Genome rearrangements occur on an evolutionary scale, as well as on a developmental scale in a wide range of differentiating eukaryotic cells. Even in cancer, dramatic DNA rearrangements are frequently observed in somatic cell lineages. This project studies genome rearrangement events using ciliates as model organisms because they undergo massive genome rearrangement during differentiation of an archival germline nucleus into a somatic nucleus that specializes in gene expression. The general mechanism that orchestrates this process of assembly, as recently shown by the PIs, is guided by maternal RNA templates that can be modeled by spatial graphs with rigid 4-valent vertices as a physical representation of the DNA at the time of recombination, and smoothing of the vertices models the actual recombination. The project interlaces experimental and theoretical findings with their mutual reinforcement through 4 specific aims: 1. Understand basic biology of RNA-guided DNA rearrangement and test the role of specific proteins in the rearrangement process. 2. Examine and model unscrambling of complex genome rearrangements, such as overlapping genes. 3. Compare the genome rearrangement maps between different species, and develop mathematical tools for identifying the similarities and differences between genome rearrangements and unscrambling pathways in different species. 4. Develop mathematical techniques to identify and measure structural patterns and complexities of rearrangement processes based on knot and (spatial) graph theory for computing and analyzing gene recombination pathways. The proposed research investigates the basic biology and theory of RNA-based DNA rearrangements on a genome-wide scale, which may offer tremendous insight into the process of gene descrambling and better understanding of factors that influence recombination more generally. Theoretically, spatial graphs are used to model 3D structures of the DNA molecules at the moment of recombination, and methods from knot theory are applied, such as polynomial invariants, linking, and genus ranges.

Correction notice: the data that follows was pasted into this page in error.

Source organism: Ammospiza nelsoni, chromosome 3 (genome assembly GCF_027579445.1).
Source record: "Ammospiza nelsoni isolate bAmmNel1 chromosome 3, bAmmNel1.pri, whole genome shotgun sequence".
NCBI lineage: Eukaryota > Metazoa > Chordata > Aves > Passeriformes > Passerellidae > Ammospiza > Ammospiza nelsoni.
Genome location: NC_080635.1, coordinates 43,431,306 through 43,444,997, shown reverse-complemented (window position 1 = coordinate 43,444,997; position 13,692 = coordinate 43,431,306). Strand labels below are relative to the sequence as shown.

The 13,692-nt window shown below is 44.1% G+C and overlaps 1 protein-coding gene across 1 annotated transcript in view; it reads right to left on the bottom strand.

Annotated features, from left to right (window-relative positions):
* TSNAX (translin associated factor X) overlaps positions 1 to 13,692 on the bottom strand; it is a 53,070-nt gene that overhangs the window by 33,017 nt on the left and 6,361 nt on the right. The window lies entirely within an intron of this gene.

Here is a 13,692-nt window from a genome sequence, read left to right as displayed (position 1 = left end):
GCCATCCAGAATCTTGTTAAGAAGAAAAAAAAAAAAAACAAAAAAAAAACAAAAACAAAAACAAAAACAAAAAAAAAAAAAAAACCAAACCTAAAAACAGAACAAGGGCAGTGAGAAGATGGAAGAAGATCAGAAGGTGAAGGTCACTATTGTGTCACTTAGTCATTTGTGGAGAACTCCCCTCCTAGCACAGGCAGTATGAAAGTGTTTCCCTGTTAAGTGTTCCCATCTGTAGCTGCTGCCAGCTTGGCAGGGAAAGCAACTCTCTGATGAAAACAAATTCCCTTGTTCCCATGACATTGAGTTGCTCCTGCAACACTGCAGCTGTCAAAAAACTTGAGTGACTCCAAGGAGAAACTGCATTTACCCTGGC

Recent observations of widespread DNA rearrangement events in other species, including humans, suggest that gene scrambling and the more general phenomena of template- or pointer-guided recombination may be much more ubiquitous than previously thought, and could contribute to a variety of cancers or other human diseases.
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